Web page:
The alarm clock hasn’t even rung. Most people would say it is still night but for my husband, Jonny Kuritsky, it is morning.

He’s long out of bed as the muezzin’s voice floats toward us over the loudspeakers from the mosque in the village of Mazra’a across the road.

In the dark hours of pre-dawn, the jackals cry. Then, at exactly 5am, Kuritsky (that’s what I call him) climbs onto his rugged electric club car, headed for his job in the avocado groves of Shavei Zion, the village where we live in the Western Galilee.

He mostly works on a tractor, a dream job for a guy who, as a child, played with tractors and trucks in the dirt. He sprays against diseases that harm the avocado trees in the 1,000-dunam (about 250 acres) grove.

Most people his age – he just turned 70 – might prefer to retire. That’s not his game plan.

“Why should I stop? If I can get on a tractor and spray and do a good job with a little experience under my belt, why should I stop because of a number?”

Kuritsky works with a diverse team of men that includes four Israeli Arabs, four Israeli Jews, and four workers from Thailand who are in Israel for five-year stints. The dozen men speak to one another in a mixture of Hebrew, Arabic, Thai and English.

Jonny Kuritsky wears shorts to work all year round. Photo by Diana Bletter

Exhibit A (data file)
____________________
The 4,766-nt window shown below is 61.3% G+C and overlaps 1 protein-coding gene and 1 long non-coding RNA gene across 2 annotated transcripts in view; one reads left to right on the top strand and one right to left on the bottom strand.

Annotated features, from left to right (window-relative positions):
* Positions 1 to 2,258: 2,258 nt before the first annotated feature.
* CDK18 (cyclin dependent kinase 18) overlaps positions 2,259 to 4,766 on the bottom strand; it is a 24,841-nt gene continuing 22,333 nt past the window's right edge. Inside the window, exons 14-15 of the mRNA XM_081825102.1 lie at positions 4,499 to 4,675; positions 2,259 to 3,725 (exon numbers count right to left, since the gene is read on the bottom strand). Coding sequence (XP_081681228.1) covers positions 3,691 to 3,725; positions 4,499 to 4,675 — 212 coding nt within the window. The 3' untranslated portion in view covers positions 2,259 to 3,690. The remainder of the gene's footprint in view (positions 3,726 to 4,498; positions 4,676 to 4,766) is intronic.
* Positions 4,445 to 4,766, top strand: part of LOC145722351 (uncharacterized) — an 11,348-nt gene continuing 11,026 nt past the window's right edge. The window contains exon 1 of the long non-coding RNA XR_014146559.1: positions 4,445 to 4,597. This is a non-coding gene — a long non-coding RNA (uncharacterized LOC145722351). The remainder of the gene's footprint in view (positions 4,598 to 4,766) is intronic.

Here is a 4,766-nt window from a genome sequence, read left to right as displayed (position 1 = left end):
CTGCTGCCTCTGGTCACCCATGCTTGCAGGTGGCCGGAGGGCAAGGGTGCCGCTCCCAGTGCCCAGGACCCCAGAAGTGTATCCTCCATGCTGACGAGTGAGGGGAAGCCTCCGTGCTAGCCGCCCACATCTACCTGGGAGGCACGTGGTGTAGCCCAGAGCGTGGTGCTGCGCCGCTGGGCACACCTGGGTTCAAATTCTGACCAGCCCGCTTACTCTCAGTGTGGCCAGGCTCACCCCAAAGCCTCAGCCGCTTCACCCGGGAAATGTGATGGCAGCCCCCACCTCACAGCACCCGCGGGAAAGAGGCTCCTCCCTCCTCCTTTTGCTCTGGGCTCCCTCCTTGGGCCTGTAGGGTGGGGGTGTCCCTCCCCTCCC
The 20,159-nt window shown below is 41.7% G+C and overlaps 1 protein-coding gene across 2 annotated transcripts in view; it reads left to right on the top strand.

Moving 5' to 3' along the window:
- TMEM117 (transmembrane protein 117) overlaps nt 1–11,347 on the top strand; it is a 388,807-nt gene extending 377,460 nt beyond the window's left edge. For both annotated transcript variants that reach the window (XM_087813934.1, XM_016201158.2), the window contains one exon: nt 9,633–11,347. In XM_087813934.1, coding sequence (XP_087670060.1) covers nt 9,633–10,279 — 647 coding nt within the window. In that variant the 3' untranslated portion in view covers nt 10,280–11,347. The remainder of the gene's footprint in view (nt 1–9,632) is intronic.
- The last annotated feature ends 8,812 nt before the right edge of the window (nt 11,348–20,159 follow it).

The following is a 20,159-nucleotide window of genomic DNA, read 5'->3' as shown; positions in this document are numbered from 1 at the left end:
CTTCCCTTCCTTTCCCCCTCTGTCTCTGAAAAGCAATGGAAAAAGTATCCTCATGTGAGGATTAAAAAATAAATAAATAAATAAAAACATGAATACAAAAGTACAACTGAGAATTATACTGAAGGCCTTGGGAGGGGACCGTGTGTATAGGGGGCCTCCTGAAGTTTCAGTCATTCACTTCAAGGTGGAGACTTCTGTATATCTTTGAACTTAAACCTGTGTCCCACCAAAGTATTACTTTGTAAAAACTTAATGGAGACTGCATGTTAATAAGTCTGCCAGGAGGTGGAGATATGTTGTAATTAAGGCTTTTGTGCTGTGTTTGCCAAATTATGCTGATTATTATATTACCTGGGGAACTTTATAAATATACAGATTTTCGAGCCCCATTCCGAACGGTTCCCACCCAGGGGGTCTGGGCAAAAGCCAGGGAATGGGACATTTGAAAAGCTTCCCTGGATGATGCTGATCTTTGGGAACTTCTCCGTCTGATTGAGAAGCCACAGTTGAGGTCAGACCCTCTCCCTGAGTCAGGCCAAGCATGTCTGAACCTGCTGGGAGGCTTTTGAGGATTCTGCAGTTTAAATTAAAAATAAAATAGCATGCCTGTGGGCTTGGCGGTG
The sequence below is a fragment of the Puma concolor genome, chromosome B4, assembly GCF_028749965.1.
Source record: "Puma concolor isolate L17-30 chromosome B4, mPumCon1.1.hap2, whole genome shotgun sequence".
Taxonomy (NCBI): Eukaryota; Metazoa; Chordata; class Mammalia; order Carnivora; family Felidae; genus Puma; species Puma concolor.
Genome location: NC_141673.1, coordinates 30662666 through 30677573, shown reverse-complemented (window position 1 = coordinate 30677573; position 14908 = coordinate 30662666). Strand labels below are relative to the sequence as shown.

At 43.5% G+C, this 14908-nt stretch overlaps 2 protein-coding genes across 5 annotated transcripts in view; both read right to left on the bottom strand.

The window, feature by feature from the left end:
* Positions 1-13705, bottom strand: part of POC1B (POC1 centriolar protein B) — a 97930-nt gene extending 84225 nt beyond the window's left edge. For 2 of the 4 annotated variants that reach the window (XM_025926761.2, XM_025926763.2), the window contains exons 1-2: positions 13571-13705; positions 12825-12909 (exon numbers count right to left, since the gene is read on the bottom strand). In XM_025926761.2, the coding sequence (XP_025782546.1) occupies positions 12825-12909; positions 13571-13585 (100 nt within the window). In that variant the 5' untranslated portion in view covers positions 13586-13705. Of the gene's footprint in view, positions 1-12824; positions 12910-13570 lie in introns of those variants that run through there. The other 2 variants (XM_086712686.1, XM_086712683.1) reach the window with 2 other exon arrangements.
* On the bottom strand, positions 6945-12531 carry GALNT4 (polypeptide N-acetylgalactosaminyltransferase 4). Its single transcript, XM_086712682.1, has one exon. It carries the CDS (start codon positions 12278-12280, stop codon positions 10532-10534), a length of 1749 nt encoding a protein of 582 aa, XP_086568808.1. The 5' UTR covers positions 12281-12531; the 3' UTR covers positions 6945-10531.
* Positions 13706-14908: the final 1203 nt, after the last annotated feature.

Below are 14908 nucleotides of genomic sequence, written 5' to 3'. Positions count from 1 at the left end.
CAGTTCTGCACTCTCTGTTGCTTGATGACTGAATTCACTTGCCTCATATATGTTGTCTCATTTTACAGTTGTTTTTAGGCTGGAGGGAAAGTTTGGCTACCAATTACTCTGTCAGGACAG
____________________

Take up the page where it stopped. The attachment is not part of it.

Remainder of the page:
I decided to do a “take your wife to work day” to watch my husband in action. I am in awe of his energy, his work ethic, and his care for the other workers.

On the day I went with Kuritsky to work, in fact, he was worried that one of his fellow workers, Monib (“just Monib,” he said, when I asked him) didn’t bring breakfast. So my husband prepared Turkish coffee with cardamom for him, while Ali Majdoub, another worker, made him an avocado sandwich in homemade whole-grain pita.

The mother of another worker, 27-year-old Aiman Khalaf Alla, “wakes up at who- knows-what hour to make coffee for everyone but she’s sick and in the hospital,” Kuritsky explained.

At a nearby picnic table, the four Thai workers were eating traditional homemade food that they had packed in woven baskets.

Thai workers on the avocado groves taking a breakfast break. Photo by Diana Bletter

Green gold

Except for a hiatus for several years, Kuritsky has worked in agriculture since he moved to Shavei Zion from the United States in 1975.

At the time, there were field crops including corn, onions and potatoes. The field crops have given way to avocados, known as “green gold” because of their international appeal. Shavei Zion grows 10 varieties of avocados.

“What was it like working in the fields back then?” I asked as we rode past a little white birdhouse on a pole, home to barn owls which are part of Israel’s National Barn Owl Project.

Barn owls provide a natural form of pest control in agricultural fields. Photo by Eli Temime

“I was 23,” Kuritsky began. “I was in good shape. I didn’t have to wear a shirt – nobody knew about skin cancer – and I didn’t need a lot to survive. The field’s irrigation system wasn’t computerized so we did everything by hand. I loved turning on the water and running through the sprinklers.”

Today, 90 percent of the avocado groves are irrigated by treated wastewater through a computerized drip irrigation system.

“Israel is number one in the world when it comes to using treated wastewater for agriculture,” said Nimrod Wolf, the grove manager, as we drove around in his pickup truck that morning.

Manager Nimrod Wolf, left, with Ali Madjoub in the avocado groves in Shavei Zion. Photo by Diana Bletter